Thursday, November 15, 2012

Defending the speed option

Michigan got gashed on the ground a lot against Northwestern, but the one play that did consistent damage was the speed option. At the snap, Kain Colter and Venric Mark would both run to one side of the field and read (usually) the playside defensive end to determine whether or not to pitch the ball to the outside. Michigan spent a lot of the game forcing the pitch with no one outside to make the tackle, but that wasn't the only issue.

Northwestern is in a three-wide set with a tight end on the opposite side of the field and Venric Mark in the backfield. Michigan is in its nickel package. But before the ball is even snapped, you can see a huge problem: Michigan is badly outnumbered to the boundary side of the field. From the offensive center toward the boundary, Michigan has only four defenders. Nebraska has four men on the line of scrimmage, Colter, and Mark. There's absolutely no way Michigan can defend this play toward the sideline.

As the ball is snapped, Northwestern's center and right guard double Black, while the right tackle and tight end release to the second level to block Kovacs and Desmond Morgan. Brennan Beyer is left unblocked and is the player Colter is reading.

Beyer stays to the inside and forces a pitch outside to Mark. This is bad. The right guard is cut blocking Morgan and the tight end is headed straight for Kovacs.

Beyer is now in pursuit of Mark but has no chance. Morgan is Superman-ing over the right tackle. Kovacs is engaged with the tight end. The only player with any chance of making this tackle is JT Floyd and he's seven yards from the line of scrimmage and has to make up ground horizontally to get to where Mark is.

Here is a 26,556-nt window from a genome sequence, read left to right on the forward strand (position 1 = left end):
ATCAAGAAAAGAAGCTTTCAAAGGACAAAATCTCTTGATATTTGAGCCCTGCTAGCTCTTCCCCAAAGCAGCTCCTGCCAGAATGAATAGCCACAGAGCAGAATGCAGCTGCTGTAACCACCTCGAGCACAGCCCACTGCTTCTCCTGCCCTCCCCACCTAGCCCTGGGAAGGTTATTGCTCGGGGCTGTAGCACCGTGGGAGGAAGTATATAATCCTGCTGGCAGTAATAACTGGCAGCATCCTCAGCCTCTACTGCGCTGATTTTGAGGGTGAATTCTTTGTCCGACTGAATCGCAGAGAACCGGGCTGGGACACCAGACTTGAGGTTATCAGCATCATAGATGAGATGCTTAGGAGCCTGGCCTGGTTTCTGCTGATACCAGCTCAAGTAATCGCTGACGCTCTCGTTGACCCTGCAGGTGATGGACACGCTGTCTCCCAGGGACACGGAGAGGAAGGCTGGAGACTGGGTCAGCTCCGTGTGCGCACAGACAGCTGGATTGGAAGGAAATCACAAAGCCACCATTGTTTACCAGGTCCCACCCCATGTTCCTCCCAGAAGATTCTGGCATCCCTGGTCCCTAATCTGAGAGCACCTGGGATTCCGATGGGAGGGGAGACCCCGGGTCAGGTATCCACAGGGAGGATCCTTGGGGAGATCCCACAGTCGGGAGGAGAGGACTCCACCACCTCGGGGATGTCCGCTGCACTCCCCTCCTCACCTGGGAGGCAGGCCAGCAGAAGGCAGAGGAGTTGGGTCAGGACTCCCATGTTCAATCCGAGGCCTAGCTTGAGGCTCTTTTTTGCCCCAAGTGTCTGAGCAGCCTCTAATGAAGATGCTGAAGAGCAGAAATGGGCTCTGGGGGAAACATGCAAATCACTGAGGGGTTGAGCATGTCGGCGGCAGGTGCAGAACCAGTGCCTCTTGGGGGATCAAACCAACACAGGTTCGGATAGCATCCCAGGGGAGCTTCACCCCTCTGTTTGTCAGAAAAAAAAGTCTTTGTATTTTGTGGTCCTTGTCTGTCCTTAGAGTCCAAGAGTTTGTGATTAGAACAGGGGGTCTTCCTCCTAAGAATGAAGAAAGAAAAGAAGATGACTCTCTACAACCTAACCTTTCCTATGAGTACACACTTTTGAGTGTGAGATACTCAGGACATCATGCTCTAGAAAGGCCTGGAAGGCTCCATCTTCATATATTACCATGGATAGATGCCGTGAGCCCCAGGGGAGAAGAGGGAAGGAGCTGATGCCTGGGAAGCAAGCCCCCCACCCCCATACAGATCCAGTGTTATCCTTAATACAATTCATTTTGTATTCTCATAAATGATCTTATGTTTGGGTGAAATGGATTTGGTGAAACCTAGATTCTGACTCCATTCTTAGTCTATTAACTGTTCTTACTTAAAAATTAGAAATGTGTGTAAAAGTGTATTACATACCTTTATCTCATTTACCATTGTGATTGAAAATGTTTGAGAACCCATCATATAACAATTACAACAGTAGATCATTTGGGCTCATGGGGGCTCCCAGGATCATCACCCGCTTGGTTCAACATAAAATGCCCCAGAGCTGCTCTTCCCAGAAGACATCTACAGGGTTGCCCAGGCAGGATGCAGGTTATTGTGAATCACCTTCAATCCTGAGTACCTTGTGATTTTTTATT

Kovacs keeps Mark to the inside of the field, but it doesn't really matter. There isn't anyone there to tackle him. Mark is now two yards past the line of scrimmage with a head of steam and Floyd is still five yards away. best case scenario, this is a six-yard gain.

But it's not because Floyd overruns the play.

Mark will scamper ahead for 30 yards.


The Takeaway
The obvious problem here is the way that Michigan is aligned, but that's a function of playing a spread team. They're in man coverage against the receivers with a safety over the top who also defends against a bubble screen (4 players) and have four down linemen (8 players), leaving only three players to defend against this option look. This is one of the inherent dangers of playing option teams like this, but because Michigan is so outnumbered, it becomes even more important for Beyer (or whoever is left unblocked). Forcing Colter to keep pushes him back toward the strength of the defense and toward a spot on the field where Floyd can more easily come downhill and make a tackle. If Colter slows down at all, he'll be tackled by the pursuit defenders (who eventually tackle Mark 30 yards downfield). Michigan defended the pitch this way for a large part of the first three quarters before making the shift in the fourth. Option teams present these problems and its up to Mattison to have a better gameplan to defend basic parts of the opposing offense.


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